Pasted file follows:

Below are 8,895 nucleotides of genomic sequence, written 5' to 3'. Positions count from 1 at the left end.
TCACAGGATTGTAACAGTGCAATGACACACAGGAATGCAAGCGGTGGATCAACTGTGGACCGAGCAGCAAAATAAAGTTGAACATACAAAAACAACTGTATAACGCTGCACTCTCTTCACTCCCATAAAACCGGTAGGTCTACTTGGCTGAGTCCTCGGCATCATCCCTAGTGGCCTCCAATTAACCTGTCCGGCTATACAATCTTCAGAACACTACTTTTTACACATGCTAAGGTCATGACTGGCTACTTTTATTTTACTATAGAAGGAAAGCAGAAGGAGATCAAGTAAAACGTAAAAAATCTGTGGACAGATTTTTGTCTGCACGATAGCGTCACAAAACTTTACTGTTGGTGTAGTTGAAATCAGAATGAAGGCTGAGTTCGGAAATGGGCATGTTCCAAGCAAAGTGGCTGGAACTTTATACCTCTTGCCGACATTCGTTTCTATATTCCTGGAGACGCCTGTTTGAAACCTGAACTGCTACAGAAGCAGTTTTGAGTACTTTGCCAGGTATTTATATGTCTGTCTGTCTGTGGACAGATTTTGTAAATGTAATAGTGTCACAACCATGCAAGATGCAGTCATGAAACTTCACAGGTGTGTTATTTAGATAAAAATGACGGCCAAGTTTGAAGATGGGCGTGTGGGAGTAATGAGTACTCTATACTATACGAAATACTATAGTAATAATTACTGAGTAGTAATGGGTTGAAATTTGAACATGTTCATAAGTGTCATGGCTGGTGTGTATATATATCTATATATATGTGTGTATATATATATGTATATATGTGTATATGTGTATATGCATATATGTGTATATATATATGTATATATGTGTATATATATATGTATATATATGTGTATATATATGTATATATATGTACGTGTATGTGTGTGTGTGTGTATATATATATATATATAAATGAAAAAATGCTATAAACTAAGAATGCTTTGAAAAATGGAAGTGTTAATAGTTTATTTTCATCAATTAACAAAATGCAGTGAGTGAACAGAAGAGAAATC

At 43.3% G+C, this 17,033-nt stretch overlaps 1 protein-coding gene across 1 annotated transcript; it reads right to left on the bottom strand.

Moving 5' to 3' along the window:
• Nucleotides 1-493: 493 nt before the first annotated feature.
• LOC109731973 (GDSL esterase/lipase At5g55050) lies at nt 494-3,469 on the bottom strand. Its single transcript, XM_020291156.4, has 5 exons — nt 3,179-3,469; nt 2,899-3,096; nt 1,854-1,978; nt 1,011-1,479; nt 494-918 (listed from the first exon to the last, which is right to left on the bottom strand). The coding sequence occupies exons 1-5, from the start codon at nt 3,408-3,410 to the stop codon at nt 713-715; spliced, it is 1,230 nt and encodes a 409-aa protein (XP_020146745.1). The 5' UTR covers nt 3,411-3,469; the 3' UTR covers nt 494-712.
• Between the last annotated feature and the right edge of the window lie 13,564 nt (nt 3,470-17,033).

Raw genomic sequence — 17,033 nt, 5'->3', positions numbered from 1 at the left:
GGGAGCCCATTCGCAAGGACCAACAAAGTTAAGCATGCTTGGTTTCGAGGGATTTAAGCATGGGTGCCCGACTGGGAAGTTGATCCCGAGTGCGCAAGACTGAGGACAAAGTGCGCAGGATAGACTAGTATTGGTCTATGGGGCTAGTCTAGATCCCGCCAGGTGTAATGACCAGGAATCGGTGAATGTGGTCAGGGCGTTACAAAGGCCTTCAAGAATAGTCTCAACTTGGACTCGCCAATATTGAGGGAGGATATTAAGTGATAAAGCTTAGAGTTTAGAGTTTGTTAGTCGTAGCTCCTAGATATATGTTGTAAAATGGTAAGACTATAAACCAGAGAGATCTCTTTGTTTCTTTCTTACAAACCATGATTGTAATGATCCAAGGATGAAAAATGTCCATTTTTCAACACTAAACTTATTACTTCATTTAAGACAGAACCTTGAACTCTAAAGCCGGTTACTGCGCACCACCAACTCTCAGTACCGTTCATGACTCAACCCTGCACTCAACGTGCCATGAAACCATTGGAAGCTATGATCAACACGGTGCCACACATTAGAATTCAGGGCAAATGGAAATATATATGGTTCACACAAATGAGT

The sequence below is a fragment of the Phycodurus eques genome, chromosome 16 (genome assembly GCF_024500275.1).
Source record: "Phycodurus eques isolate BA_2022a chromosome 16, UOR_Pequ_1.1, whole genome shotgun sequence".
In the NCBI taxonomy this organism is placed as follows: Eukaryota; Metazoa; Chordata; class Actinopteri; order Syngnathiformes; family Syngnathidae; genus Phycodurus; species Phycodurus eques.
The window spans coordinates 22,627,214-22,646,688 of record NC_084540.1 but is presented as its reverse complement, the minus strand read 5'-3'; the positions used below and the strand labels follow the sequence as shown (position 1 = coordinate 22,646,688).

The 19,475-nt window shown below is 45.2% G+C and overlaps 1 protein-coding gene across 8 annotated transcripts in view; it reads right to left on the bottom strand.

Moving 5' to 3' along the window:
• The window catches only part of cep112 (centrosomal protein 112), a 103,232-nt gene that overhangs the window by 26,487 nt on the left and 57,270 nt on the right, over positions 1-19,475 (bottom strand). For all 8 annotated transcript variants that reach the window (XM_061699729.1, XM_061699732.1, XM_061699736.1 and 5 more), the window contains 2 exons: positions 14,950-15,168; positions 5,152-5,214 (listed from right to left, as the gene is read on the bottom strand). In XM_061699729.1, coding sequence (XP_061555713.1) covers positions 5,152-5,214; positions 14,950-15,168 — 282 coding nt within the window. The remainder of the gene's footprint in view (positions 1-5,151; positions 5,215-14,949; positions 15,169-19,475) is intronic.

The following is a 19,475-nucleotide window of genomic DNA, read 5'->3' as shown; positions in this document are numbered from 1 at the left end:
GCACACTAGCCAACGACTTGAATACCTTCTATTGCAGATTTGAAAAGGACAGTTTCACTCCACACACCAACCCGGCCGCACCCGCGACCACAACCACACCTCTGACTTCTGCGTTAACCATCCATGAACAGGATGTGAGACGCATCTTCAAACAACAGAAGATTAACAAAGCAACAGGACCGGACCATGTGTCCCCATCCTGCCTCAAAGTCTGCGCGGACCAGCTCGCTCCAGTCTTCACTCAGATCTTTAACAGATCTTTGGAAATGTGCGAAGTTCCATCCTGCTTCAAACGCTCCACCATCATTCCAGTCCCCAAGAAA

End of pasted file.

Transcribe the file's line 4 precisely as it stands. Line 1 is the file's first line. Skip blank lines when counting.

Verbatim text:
Moving 5' to 3' along the window: